Again my focus is on the governance outcomes.

Michael Moriarity Michael Moriarity's picture

Rokossovsky wrote:

How is that a great deal different than the Liberals propping up the Conservatives between 2006 and 2011 by failure to oppose? SPD see Die Linke and Greens, as their main enemy, not CSU. In reality, even if the Conservatives appeared to be in minority alone, the Liberals, who were holding the balance of power, unudermined the ability of the Conservatives to "go too far", and acted as a "silent" break on Stephen Harper's more radical ambitions.

Again my focus is on the governance outcomes.

In the case of Germany, the 2 parties in the grand coalition had to negotiate agreed policies. Thus, if these policies turned out to be very unpopular, both of them would have had to take the blame. In the Canadian case, the Liberals allowed the Conservatives to enact their agenda while pretending to oppose most of it. Contrary to your opinion, I don't think the Liberals undermined the ability of the Conservatives to "go too far" at all. On the contrary, by allowing their bills to pass when they could have defeated them, the Libs provided the Cons with ideological cover.

Now, most of this was because the Liberals were in dire fear of the results of a new election. If there had been PR, that fear would have been much less, because a few percentage points of votes would not have made the difference between a minority and a majority. It is the threat (and seductive promise) of a false majority that is the largest distorting factor in FPTP politics. Take that away, and there is nothing left to justify failure to negotiate in good faith with the other parties.

No one can predict what the "governance outcomes" of any particular electoral system will be. What can be said is that FPTP provides motivation against reasonable compromise and in favour of grandstanding and demagoguery.

Brachina

 I don't support PR in the hopes of gaming the system, I support it in the hopes more Canadian like me will a vote that matters weather or not those people agree with my political views.

Pondering

Rokossovsky wrote:

Pondering wrote:

There is no indication at all that the NDP considers consulting Canadians a first step nor holding a referendum of any sort.

You are off on this again. That is very silly. An election is a referendum on the policy package of any party. If the NDP runs on a clear policy of implementing MMP, and wins, then they have a mandate, cleary.

The NDP motion called on ALL the parties to commit to MPP. That is what I am saying would be undemocratic because it would leave Canadians without a choice.

I said this should be an NDP platform plank not a motion. There is nothing about it on the front page of the NDP website although they do highlight the 15$ federal minimum wage.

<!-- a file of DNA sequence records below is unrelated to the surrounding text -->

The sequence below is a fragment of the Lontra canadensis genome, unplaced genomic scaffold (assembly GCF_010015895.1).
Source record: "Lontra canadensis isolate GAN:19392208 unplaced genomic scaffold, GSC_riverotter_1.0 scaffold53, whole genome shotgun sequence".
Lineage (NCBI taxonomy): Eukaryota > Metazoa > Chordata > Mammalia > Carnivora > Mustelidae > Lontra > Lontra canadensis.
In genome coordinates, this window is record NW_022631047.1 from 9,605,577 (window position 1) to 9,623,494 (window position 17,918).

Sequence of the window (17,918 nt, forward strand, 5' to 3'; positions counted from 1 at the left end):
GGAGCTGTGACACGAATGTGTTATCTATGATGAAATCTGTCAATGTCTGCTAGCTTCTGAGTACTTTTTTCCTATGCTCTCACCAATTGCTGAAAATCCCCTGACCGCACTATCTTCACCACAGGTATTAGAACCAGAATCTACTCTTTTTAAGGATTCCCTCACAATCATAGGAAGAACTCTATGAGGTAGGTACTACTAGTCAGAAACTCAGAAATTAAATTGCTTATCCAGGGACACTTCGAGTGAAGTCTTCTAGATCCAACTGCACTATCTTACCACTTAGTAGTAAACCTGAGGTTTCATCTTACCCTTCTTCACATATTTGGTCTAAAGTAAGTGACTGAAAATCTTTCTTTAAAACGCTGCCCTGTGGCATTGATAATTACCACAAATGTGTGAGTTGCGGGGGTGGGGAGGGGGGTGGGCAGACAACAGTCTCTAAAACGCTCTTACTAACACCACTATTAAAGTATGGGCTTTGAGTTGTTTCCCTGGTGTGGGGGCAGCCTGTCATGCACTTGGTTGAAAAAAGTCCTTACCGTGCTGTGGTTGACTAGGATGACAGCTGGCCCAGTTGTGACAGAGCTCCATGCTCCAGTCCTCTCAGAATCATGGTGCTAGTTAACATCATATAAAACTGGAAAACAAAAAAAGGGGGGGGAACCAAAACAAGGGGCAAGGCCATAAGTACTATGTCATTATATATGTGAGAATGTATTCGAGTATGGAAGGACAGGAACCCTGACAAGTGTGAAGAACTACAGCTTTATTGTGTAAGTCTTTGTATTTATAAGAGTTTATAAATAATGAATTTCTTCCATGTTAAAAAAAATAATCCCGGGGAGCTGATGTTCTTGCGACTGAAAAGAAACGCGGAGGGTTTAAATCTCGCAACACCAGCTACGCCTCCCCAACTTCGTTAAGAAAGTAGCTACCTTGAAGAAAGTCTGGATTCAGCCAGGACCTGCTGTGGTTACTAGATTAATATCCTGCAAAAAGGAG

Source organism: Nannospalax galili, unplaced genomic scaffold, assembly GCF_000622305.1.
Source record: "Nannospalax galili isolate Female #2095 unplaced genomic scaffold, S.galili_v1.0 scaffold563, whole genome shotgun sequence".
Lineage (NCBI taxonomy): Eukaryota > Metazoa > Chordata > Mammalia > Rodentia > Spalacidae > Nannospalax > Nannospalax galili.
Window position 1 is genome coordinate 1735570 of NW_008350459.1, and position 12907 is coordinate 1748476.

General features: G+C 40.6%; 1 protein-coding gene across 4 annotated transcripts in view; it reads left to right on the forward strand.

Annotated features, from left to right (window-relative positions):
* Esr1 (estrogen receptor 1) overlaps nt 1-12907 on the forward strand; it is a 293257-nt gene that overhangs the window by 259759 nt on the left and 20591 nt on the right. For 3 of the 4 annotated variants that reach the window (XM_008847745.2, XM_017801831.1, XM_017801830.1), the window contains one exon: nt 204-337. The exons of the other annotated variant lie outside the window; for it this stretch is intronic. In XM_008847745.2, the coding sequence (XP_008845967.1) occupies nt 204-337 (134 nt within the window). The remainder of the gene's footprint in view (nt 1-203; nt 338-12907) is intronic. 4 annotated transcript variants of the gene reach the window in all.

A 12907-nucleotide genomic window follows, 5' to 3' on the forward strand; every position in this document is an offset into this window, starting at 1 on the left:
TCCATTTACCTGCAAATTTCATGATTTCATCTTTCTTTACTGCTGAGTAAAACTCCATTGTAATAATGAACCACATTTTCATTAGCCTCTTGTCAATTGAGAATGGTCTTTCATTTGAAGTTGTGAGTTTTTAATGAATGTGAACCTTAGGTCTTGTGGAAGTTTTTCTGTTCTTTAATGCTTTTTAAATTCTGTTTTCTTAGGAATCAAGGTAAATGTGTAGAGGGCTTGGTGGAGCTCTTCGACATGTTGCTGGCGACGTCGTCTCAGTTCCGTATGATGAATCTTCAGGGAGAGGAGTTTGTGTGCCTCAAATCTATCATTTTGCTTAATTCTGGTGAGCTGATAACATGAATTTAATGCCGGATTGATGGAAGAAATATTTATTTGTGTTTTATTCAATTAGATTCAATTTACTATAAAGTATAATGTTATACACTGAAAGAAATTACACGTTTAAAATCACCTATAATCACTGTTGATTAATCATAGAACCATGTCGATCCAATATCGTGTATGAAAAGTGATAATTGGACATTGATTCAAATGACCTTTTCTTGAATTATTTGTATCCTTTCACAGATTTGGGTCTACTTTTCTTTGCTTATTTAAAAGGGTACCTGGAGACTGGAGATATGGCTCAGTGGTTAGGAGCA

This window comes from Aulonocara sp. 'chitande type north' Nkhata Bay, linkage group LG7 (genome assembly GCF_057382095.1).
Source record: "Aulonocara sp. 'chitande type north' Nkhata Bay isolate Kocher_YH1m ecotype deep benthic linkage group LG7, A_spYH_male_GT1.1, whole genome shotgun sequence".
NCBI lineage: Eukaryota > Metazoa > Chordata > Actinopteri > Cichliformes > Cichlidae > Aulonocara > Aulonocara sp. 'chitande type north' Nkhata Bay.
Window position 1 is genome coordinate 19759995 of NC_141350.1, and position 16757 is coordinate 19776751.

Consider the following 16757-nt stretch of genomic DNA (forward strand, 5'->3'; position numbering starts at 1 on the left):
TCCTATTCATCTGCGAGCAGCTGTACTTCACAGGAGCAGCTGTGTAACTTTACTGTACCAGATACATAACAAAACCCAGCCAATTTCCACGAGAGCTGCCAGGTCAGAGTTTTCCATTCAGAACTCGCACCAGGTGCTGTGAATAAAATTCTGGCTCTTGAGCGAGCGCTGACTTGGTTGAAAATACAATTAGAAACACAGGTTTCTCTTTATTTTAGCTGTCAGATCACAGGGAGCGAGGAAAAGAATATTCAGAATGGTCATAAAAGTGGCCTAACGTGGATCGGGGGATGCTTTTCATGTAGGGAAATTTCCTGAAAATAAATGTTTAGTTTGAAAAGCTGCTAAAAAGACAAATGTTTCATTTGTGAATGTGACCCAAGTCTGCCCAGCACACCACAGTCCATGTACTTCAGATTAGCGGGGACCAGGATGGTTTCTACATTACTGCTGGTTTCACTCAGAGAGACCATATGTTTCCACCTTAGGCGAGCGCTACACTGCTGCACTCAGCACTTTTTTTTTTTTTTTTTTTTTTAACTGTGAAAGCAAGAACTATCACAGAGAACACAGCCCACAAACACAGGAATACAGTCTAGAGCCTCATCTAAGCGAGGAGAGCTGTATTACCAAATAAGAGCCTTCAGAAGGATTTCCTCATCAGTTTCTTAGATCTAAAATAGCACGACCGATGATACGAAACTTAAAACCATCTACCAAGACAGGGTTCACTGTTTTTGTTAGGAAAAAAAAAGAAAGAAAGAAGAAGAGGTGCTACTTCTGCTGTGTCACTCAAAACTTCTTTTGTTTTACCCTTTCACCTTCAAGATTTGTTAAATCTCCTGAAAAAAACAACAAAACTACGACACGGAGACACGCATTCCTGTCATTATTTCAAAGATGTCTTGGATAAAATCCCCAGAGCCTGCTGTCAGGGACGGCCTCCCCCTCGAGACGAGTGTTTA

It is mentioned in one sentence on page 22 of the policy book without explanation. If that is how far they are going to promote this to Canada then no they do not have a mandate to go ahead if they are elected.

The NDPs platform rollout has been lame. If they are serious about this it should have been the first plank out, it should still be the flagship. After a decade of Harper there will never be a better time to promote PR but the NDP is giving it the same or less weight than the 15$ federal minimum wage and much less weight than daycare.

Michael Moriarity Michael Moriarity's picture

Brachina wrote:

 I don't support PR in the hopes of gaming the system, I support it in the hopes more Canadian like me will a vote that matters weather or not those people agree with my political views.

Well said. The important thing for a believer in democracy is that the system truly reflects the opinions of the voters, not that any particular type of opinion is given an advantage. Belief in democracy transcends any normal political principle for me, in that I can accept a decision of my fellow citizens with good grace as long as I know that it is their decision, and not that of the oligarchs.

White Cat White Cat's picture

Brachina wrote:

 I don't support PR in the hopes of gaming the system, I support it in the hopes more Canadian like me will a vote that matters weather or not those people agree with my political views.

It seems to me the PR supporters most adamant about forcing PR on Canadians without giving them a choice or the option to vote for Preferential Ballot are NDP and Green party supporters. This is because they believe PR will give them the most power. They are also strongly opposed to PB because they assume it will give the Liberals the most power. (Which is not actually true.)

Liberal party members seem to be the most moderate on electoral reform. They voted in support of PB by 70% at their 2012 convention. Half of Liberal MPs supported the NDP PR private bill last week.